Edition: June - August 2015

Goals based investing - how SMART is your investment strategy?

A new phrase doing the rounds in investment circles is goals based investing. While the phrase might be new, however, the concept is not. It has been around for a number of years in the pension world in the form of liability-driven investment or LDI. With LDI the investment goal is defined by the financial liability created by the fund rules of a DB pension scheme and the ability of the assets to cover that liability or member expectations through the funding level.

Over the years, the concept of LDI has also been applied to DC schemes. While DC schemes may not have a financial liability to members, there is an expectation by members about the type of retirement they want to buy. It means that every member in a DC scheme is in essence running their own DB scheme as expressed in their targeted replacement ratio.

Now let's apply goals based investing to a DC pension scheme. As the Board of Trustees, your vision is to keep pensioners from eating cold baked beans one day and therefore one of your goals is to deliver at least a targeted replacement ratio of say 75% for those members who have 40 years of membership in the fund. Your measure of success would be how many members retire with an actual replacement ratio of 75% or more.

At year end you pull the statistics and see that 90% of retiring members had a replacement ratio of 75% or more. Were you successful in achieving your goal based on your vision? Yes. Were you successful in beating your peers' performance numbers? Perhaps not, but does it matter? No two pension schemes are exactly the same. What is more important is that as a Board there is a vision and you have put down tangible goals to measure your progression against as you move towards realising your vision for the scheme.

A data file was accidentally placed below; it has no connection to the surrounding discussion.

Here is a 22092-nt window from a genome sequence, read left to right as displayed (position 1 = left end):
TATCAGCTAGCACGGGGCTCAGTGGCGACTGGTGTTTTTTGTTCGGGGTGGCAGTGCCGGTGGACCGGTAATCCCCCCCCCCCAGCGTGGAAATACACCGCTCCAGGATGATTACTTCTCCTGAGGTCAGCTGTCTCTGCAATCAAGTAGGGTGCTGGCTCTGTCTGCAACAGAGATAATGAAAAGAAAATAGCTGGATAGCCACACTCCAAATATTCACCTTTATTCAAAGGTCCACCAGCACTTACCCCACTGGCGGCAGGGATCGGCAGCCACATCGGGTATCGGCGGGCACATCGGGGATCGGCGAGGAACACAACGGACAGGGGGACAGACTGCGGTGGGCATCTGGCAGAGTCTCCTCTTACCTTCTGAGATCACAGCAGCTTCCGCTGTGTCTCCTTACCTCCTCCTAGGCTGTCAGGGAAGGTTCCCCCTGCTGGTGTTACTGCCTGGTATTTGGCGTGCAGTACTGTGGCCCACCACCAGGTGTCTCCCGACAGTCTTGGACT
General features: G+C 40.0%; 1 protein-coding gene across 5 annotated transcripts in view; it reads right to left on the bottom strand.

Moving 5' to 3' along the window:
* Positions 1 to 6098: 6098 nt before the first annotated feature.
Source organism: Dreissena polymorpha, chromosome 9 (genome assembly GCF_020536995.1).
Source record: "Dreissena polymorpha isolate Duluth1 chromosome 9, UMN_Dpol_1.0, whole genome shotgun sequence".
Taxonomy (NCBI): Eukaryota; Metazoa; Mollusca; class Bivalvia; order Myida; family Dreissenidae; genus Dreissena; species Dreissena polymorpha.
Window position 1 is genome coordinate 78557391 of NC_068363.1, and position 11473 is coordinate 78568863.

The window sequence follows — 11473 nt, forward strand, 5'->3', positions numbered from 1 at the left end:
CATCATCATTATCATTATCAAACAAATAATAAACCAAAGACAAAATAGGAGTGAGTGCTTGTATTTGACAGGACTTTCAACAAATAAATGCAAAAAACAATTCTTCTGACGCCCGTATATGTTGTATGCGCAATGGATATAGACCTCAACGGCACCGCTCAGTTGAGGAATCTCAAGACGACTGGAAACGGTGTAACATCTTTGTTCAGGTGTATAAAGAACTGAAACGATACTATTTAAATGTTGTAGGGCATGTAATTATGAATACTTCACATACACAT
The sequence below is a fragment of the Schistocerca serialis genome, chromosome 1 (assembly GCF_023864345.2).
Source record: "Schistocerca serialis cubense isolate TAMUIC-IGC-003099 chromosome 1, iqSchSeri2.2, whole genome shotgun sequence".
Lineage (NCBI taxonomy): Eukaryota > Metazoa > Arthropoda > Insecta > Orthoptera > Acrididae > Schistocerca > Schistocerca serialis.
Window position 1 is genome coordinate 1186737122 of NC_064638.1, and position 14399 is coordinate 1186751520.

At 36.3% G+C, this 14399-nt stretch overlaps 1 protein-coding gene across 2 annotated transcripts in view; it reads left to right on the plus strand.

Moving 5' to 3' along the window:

I would summarise my message to investors who have already implemented or are thinking of implementing a goal-based investment approach in the following three points:

  1. Think like a CEO about your investments. What is your vision for your investments? What do you want your investments to achieve? A DB scheme wants to pay liabilities as and when they fall due. A DC scheme wants to provide the retirement to members they expect. Once you have established what this vision for your investments is, make sure that your service providers also understand and buy into your vision. This will ensure all parties' interests are aligned.
  2. Make sure your investment goals are SMART, meaning Specific, Measurable Attainable, Relevant and Time-bound. Too often an investor is fuzzy about their goals and this lead to confusion and expectation gaps are created when investment strategies get built, implemented and monitored. A client once defined their investment goals by saying that they want the return on their capital to exceed the cost of their capital by at least 2% with a 75% probability over a one-year period. Now that is a powerful statement.
  3. You can't manage what you can't measure. To manage your progress in realising your vision you need to measure, on an on-going basis, whether you are achieving the goals you set. Think of it as keeping an eye on your satnav: you don't want to find out too late that you should have turned left instead of right, it wastes valuable time and opportunity and you could quickly end up in a dodgy part of town. Measuring your investment performance is obviously important, but don't forget to also check on how you are measuring up to the goals you set.

For more information contact Petri Greef on pgreef@riscura.com or call +27 (0)21-673-6999

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